Ludlow is presenting this text as both a collection and an academic textbook. One of his primary concerns is to introduce students to these issues and the arguments used by both sides. In that respect, this is an admirable work of collected primary texts rather than a secondary, dry analysis. On the other hand, Ludlow himself may as well not be present. In his preface and introductory chapter, Ludlow says enough that he obviously finds these topics fascinating. He also more or less comes down on the side of the digerati, implying that he believes at least some of what they’re saying is feasible and possibly worthwhile. There’s also the matter of the arrangement of the articles. While the bombastic claims are presented first and their detractors are presented next, each section in the book is concluded with a piece that is finally more even-keeled and middle of the road in its approach. The last two pieces, “Temporary Autonomous Zones” as excerpted from Hakim Bey’s underground classic book of the same name and an interview with Noam Chomsky on libertarian social policies, reveal that even by not saying anything himself, Ludlow’s affinities are clearly with the futurists.
If there’s one thing missing from this book, it’s a sense of irony. Perhaps it would have best ended with Gibson’s “Gernsback” short story. Many of these pieces were written around 1996, at a time when the Internet was more or less brand new as a social phenomenon and the horizons seemed boundless. Even five years later, we are already able to look back with hindsight at our own recent naiveté. The more contemporary pieces, particularly Mark Dery’s “Bit Rot”, adopt a tone that is more balanced to the actual practical ways in which the Internet has, and hasn’t, affected our lives. The unbounded new frontiers have started to reveal their edges. Wired Magazine no longer concentrates on an Extropian future, but now looks back to five years ago with some nostalgia and not a little regret for things that didn’t occur. And it should be clear to anyone who has prior interest in libertarian anarcho-capitalism that these ideas aren’t new or exclusive to the computer age. Even with the renewed vigor, and influx of capital, the supporters of this viewpoint have a long history, something that all of the contributors to this volume seem to forget.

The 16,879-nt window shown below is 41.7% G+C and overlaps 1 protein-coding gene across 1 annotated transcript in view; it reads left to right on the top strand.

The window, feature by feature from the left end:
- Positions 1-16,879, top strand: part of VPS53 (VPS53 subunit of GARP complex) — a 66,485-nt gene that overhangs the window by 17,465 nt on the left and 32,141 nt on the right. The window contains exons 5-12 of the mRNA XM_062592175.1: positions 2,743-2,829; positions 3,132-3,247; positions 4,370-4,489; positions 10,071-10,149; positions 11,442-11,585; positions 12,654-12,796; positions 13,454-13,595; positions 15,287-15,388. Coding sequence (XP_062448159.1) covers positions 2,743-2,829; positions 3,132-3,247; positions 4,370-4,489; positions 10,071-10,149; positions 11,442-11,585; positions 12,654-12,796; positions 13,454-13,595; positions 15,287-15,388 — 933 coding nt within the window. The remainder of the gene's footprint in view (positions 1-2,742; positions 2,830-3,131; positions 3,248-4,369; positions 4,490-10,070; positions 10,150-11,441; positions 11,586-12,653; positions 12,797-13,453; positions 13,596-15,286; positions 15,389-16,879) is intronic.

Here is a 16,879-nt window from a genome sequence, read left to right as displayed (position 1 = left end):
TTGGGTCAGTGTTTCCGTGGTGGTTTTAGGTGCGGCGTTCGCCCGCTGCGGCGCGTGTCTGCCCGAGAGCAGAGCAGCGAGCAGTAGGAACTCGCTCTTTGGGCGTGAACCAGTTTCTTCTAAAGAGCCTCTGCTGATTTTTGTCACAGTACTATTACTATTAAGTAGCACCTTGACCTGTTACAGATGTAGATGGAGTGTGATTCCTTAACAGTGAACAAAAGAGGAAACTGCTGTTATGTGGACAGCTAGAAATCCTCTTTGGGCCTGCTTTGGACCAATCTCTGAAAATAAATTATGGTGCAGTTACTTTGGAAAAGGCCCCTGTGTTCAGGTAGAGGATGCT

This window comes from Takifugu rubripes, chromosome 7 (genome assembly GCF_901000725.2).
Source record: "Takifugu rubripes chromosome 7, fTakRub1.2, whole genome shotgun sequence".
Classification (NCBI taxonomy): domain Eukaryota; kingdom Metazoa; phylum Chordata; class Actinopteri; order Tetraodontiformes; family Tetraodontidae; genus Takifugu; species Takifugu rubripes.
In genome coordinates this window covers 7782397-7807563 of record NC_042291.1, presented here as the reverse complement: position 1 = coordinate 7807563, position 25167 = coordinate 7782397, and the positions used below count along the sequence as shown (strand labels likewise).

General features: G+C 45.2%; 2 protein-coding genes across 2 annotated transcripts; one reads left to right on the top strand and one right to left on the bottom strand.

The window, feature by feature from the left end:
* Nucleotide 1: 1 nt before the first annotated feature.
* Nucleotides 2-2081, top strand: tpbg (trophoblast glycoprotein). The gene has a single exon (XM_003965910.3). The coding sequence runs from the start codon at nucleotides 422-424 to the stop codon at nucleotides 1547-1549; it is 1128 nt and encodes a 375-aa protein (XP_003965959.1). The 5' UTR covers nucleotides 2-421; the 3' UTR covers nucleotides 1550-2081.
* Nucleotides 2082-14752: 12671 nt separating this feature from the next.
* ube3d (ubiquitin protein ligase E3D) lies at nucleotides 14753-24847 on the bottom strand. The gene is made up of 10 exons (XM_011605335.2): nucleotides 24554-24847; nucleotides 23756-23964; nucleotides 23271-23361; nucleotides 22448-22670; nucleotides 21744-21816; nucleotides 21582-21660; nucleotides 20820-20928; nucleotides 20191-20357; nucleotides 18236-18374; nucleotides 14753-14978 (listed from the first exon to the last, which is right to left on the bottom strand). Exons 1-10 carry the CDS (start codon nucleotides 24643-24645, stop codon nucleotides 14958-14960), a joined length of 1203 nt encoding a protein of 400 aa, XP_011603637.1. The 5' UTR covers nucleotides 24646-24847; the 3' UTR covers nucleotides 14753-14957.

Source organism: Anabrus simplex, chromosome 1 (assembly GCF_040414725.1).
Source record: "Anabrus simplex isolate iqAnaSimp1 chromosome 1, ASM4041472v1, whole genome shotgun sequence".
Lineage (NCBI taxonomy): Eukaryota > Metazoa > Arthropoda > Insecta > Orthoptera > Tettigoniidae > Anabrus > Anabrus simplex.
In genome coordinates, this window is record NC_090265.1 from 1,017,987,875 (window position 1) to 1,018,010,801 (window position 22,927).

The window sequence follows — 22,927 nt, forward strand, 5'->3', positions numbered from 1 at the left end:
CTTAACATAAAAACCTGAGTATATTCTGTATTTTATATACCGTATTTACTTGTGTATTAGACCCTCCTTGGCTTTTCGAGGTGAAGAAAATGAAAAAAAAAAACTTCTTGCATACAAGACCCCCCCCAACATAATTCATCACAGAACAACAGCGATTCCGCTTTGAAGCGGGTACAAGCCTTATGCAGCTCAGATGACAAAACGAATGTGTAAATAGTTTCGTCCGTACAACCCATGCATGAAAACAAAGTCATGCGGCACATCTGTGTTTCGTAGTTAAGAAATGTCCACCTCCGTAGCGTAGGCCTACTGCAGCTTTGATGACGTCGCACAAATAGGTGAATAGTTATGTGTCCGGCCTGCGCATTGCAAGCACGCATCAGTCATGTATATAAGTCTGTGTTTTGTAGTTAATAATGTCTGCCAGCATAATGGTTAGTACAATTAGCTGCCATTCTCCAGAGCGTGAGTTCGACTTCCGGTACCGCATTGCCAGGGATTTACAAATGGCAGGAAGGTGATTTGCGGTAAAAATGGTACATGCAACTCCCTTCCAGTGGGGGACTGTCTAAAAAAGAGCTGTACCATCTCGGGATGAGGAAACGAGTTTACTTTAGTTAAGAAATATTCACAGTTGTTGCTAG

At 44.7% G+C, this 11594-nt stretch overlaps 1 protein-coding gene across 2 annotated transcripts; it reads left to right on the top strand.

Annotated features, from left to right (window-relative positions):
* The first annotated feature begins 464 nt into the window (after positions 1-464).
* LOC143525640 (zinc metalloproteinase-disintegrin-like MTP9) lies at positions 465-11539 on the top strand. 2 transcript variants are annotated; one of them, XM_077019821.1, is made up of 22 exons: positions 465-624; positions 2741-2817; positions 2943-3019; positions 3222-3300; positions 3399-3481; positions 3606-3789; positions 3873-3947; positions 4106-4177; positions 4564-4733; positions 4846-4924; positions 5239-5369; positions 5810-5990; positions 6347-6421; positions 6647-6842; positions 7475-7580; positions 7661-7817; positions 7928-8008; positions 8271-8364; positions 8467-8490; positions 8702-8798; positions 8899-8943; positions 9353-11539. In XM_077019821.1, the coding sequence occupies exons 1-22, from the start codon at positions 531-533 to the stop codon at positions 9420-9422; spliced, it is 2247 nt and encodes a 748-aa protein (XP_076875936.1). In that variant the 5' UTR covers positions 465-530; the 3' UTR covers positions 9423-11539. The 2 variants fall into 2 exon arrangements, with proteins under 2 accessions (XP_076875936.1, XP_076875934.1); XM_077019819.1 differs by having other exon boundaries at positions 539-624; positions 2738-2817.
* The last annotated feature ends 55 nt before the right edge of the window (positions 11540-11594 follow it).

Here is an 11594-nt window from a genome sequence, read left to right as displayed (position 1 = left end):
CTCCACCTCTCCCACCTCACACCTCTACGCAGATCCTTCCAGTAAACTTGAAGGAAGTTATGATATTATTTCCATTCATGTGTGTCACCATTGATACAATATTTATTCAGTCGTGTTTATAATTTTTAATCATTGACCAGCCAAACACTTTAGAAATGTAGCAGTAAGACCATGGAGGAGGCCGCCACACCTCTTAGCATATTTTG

As an example of the ways in which new technologies inspire us to rethink our social boundaries, this book presents an excellent window into the yays and nays of the possible future. Whether or not it is probable is likely to be secondary as well. Hopefully, when students are assigned their copies of Crypto Anarchy, Cyberstates, and Pirate Utopias, they’ll reflect on their own youthful idealism and the giddy noise made about the Internet as they were growing up.
Perhaps then they might get the irony of living in the future.